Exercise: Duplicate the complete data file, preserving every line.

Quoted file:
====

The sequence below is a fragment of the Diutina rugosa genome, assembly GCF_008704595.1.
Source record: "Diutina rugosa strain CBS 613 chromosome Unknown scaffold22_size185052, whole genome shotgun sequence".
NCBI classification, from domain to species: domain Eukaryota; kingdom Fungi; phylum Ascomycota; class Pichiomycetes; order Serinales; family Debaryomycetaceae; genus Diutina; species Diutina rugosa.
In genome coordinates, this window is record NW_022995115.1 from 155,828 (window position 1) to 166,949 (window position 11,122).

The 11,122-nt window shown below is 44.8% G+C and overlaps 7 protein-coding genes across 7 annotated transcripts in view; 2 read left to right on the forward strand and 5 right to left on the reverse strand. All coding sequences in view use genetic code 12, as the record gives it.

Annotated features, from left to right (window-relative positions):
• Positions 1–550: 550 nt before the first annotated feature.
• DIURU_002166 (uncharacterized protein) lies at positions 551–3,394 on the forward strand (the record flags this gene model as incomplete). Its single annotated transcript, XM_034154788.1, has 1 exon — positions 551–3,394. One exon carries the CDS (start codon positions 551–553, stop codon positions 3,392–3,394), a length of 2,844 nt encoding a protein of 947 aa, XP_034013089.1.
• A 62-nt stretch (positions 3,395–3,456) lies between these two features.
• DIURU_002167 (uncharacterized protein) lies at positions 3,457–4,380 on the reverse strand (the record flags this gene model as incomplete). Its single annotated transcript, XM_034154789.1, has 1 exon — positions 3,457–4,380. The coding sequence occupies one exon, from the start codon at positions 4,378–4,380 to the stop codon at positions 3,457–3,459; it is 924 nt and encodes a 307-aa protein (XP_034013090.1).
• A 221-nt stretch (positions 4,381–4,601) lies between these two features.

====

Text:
The sequence below is a fragment of the Diutina rugosa genome, assembly GCF_008704595.1.
Source record: "Diutina rugosa strain CBS 613 chromosome Unknown scaffold22_size185052, whole genome shotgun sequence".
NCBI classification, from domain to species: domain Eukaryota; kingdom Fungi; phylum Ascomycota; class Pichiomycetes; order Serinales; family Debaryomycetaceae; genus Diutina; species Diutina rugosa.
In genome coordinates, this window is record NW_022995115.1 from 155,828 (window position 1) to 166,949 (window position 11,122).

The 11,122-nt window shown below is 44.8% G+C and overlaps 7 protein-coding genes across 7 annotated transcripts in view; 2 read left to right on the forward strand and 5 right to left on the reverse strand. All coding sequences in view use genetic code 12, as the record gives it.

Annotated features, from left to right (window-relative positions):
• Positions 1–550: 550 nt before the first annotated feature.
• DIURU_002166 (uncharacterized protein) lies at positions 551–3,394 on the forward strand (the record flags this gene model as incomplete). Its single annotated transcript, XM_034154788.1, has 1 exon — positions 551–3,394. One exon carries the CDS (start codon positions 551–553, stop codon positions 3,392–3,394), a length of 2,844 nt encoding a protein of 947 aa, XP_034013089.1.
• A 62-nt stretch (positions 3,395–3,456) lies between these two features.
• DIURU_002167 (uncharacterized protein) lies at positions 3,457–4,380 on the reverse strand (the record flags this gene model as incomplete). Its single annotated transcript, XM_034154789.1, has 1 exon — positions 3,457–4,380. The coding sequence occupies one exon, from the start codon at positions 4,378–4,380 to the stop codon at positions 3,457–3,459; it is 924 nt and encodes a 307-aa protein (XP_034013090.1).
• A 221-nt stretch (positions 4,381–4,601) lies between these two features.